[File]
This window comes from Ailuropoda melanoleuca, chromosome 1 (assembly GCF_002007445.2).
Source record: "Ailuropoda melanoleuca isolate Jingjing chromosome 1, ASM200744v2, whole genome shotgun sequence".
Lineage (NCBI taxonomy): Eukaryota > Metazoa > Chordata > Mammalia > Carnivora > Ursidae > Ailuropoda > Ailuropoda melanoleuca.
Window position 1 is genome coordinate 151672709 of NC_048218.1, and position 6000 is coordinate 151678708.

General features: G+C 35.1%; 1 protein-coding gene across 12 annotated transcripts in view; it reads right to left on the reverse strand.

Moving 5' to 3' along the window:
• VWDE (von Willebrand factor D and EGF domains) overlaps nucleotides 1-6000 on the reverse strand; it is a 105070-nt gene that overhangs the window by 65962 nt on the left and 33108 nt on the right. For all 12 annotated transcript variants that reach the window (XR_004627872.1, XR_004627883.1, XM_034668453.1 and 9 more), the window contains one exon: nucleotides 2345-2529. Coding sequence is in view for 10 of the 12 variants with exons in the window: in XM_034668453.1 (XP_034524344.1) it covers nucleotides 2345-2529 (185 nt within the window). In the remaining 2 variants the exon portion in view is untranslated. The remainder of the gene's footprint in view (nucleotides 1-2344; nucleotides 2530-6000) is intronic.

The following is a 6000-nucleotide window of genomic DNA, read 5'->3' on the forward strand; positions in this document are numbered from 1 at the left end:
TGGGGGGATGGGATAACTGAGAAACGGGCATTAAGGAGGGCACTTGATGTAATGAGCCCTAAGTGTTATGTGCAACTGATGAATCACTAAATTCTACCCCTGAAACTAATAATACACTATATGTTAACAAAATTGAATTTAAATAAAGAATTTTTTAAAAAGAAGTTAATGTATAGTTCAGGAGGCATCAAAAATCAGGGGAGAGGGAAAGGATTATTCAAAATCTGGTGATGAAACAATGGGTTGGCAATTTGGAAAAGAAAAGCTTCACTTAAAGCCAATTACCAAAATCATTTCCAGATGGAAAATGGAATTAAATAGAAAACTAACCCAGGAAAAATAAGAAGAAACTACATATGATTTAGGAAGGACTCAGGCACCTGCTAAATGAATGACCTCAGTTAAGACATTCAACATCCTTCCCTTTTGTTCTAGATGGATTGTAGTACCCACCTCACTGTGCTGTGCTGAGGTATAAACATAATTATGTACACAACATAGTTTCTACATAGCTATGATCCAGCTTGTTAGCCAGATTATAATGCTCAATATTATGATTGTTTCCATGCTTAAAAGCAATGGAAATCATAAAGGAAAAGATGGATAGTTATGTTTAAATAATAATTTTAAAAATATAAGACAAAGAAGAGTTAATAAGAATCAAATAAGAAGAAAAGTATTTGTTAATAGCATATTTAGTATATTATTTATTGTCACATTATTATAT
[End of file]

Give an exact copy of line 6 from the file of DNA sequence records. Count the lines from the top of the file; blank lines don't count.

Moving 5' to 3' along the window: